To what extent do you agree that the natural environment is perceived as harmful rather than harmless and reassuring in Blakes Songs of Innocence and of Experience?

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In Songs of Innocence and of Experience, Blake presents a complex portrait of nature that is simultaneously beautiful and laden with adversity.

Songs of Innocence uses nature particularly to reflect the innocence of childhood. In "The Lamb," nature is seen as "tender" and "bright." The lamb elicits feelings of...

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In Songs of Innocence and of Experience, Blake presents a complex portrait of nature that is simultaneously beautiful and laden with adversity.

Songs of Innocence uses nature particularly to reflect the innocence of childhood. In "The Lamb," nature is seen as "tender" and "bright." The lamb elicits feelings of joy and is associated with the love of Christ. In "The Blossom," nature is associated with merriness and beauty. The woods in "Laughing Song" are filled with laughter, with some form of the word laugh appearing in each of the first six lines. Children fill the woods with song as the natural environment invites further merriment.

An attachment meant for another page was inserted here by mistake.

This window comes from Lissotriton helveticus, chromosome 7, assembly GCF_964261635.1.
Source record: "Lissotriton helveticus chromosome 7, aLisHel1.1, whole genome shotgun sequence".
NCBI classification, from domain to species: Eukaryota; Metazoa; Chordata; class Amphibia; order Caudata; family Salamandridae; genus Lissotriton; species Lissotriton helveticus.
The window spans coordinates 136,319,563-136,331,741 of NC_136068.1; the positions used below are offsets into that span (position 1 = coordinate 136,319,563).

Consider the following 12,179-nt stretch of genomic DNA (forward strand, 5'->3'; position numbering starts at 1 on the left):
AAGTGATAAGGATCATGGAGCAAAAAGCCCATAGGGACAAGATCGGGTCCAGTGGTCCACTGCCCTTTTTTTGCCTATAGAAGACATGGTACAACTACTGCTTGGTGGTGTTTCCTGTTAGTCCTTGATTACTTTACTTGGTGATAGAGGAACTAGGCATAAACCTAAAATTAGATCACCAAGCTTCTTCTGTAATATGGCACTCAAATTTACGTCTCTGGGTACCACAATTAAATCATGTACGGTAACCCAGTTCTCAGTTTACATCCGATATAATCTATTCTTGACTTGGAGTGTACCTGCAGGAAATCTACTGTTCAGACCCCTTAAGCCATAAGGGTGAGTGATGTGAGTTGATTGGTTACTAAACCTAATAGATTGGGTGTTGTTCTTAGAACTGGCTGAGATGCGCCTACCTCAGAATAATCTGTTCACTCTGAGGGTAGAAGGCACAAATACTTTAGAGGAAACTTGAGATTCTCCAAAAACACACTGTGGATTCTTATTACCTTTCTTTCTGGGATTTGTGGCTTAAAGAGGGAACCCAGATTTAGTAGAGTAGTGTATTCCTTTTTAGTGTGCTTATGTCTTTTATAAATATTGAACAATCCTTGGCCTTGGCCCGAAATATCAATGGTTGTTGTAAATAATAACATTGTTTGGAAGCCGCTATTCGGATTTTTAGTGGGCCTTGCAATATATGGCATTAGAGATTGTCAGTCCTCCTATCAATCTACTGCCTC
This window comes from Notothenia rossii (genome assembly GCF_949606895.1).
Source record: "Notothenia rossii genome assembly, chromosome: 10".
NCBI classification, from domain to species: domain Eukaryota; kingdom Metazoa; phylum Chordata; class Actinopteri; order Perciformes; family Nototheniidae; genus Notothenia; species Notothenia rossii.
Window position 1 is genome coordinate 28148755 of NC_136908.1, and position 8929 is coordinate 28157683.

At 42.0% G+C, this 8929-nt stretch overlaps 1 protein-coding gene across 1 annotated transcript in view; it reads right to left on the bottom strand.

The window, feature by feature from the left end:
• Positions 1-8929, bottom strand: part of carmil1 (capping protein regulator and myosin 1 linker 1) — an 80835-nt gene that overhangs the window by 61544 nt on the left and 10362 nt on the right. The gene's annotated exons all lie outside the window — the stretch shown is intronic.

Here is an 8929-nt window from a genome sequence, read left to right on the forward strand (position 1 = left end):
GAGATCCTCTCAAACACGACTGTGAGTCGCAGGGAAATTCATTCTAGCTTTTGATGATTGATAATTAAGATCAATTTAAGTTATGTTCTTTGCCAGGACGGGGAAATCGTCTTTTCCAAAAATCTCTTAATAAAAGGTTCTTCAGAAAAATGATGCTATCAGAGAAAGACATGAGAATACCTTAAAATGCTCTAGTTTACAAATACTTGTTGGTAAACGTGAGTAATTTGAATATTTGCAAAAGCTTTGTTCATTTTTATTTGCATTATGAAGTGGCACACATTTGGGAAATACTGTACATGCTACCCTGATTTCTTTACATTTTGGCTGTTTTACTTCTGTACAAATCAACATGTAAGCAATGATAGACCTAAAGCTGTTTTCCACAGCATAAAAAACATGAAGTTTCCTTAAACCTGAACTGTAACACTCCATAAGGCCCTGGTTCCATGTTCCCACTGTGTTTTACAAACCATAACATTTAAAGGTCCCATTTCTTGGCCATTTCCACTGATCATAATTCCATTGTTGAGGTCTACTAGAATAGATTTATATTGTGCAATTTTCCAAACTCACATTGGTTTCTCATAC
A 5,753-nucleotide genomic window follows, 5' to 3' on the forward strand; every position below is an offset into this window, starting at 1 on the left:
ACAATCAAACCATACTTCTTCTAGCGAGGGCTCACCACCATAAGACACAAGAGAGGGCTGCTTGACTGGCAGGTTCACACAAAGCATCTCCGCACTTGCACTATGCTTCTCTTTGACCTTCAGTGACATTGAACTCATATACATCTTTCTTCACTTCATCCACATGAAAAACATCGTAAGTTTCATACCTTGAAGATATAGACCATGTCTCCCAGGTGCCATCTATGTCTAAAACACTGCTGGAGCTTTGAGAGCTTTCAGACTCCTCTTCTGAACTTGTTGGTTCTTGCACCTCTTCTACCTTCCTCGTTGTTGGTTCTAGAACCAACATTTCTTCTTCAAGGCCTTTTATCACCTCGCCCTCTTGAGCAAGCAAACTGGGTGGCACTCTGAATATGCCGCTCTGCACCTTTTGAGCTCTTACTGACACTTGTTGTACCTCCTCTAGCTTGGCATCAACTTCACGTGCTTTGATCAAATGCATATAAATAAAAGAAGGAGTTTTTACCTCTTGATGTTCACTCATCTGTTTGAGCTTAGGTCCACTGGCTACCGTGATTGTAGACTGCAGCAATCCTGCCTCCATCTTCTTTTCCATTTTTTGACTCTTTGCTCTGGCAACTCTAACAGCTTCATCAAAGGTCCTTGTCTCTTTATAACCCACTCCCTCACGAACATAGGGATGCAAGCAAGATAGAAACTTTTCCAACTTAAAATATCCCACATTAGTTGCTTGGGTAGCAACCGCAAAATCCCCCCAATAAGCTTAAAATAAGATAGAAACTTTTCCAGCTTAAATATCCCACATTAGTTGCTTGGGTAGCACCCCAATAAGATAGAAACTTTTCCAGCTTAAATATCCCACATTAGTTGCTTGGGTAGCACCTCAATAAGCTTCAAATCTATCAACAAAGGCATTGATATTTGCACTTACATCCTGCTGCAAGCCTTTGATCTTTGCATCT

In "Nurse's Song," nature echoes the joy of children as they relish the final minutes of daylight; the hills are filled with the laughter and shouts of children who beg for just a bit more time "on the green." In these poems, children are central to the innocent beauty of nature; nature is therefore presented as peaceful, cheerful, and welcoming.

Songs of Experience presents nature in an altogether different tone. In "Holy Thursday," poverty robs the natural world of joy; consequently, the "sun does never shine" and the "fields are bleak and bare." A young boy continues to smile in the midst of a "winter's snow" in "The Chimney Sweeper," though his parents have subjected him to great danger, which fills him with woe.

Nature is presented as a destructive and degenerative force in "The Sick Rose." In "The Tyger," the narrator recognizes the fearsome possibilities in nature; nature can be both a form of "art" and "deadly." The narrator of "A Poison Tree" uses nature to kill his foe, and he feels no remorse to awaken one morning to see his "foe outstretched beneath the tree." The tone of these poems often reflects a despondent and discouraged narrator. When children appear in these poems, they are often the victims of an adult world that fails to protect them.

Nature is therefore both beautiful and menacing, because humans interact with their environment in both pure and destructive ways. Nature is depicted with complexity to reflect the complicated essence of the human experience.

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